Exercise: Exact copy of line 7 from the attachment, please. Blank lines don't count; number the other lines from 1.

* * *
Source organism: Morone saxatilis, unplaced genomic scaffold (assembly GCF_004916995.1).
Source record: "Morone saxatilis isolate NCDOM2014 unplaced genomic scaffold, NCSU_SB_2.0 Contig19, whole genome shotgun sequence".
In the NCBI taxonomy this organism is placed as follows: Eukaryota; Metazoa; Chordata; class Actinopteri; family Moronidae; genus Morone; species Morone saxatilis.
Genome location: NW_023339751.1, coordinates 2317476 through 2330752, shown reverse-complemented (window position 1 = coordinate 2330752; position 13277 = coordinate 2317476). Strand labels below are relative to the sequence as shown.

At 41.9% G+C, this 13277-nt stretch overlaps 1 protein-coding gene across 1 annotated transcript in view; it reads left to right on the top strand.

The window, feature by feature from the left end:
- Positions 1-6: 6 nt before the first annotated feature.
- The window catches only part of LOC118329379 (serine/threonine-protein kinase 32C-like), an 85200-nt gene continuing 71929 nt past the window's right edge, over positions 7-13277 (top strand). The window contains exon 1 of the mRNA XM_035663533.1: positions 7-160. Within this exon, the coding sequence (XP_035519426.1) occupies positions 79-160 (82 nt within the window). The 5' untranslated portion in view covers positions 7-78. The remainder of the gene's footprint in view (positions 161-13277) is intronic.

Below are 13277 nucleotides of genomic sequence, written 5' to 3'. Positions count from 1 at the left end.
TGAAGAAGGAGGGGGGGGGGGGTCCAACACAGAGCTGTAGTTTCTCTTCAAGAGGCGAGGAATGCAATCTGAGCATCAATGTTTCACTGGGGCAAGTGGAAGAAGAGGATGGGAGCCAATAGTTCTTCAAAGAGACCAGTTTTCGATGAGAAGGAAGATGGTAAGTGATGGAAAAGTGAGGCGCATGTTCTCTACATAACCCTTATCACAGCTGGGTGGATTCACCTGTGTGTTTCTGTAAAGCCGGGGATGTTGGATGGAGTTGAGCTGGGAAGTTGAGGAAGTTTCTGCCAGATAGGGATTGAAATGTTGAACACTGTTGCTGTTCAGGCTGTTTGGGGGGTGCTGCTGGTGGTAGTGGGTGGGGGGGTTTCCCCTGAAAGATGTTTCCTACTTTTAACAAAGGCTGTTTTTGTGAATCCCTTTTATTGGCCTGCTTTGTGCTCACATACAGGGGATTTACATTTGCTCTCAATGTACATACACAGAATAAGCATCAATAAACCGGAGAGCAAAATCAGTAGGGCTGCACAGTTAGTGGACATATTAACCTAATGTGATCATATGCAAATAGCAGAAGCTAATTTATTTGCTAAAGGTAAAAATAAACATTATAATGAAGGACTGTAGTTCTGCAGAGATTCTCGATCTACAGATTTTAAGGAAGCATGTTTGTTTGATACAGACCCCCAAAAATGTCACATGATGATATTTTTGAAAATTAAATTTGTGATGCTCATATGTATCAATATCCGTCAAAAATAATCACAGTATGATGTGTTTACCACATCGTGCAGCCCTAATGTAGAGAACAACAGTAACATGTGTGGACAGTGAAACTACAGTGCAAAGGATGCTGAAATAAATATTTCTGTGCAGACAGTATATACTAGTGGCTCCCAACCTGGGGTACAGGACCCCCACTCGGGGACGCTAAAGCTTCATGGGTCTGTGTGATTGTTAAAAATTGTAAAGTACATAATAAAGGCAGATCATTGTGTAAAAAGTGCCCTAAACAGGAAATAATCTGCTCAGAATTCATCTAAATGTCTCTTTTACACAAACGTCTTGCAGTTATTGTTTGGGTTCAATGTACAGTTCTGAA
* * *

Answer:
- Positions 1-6: 6 nt before the first annotated feature.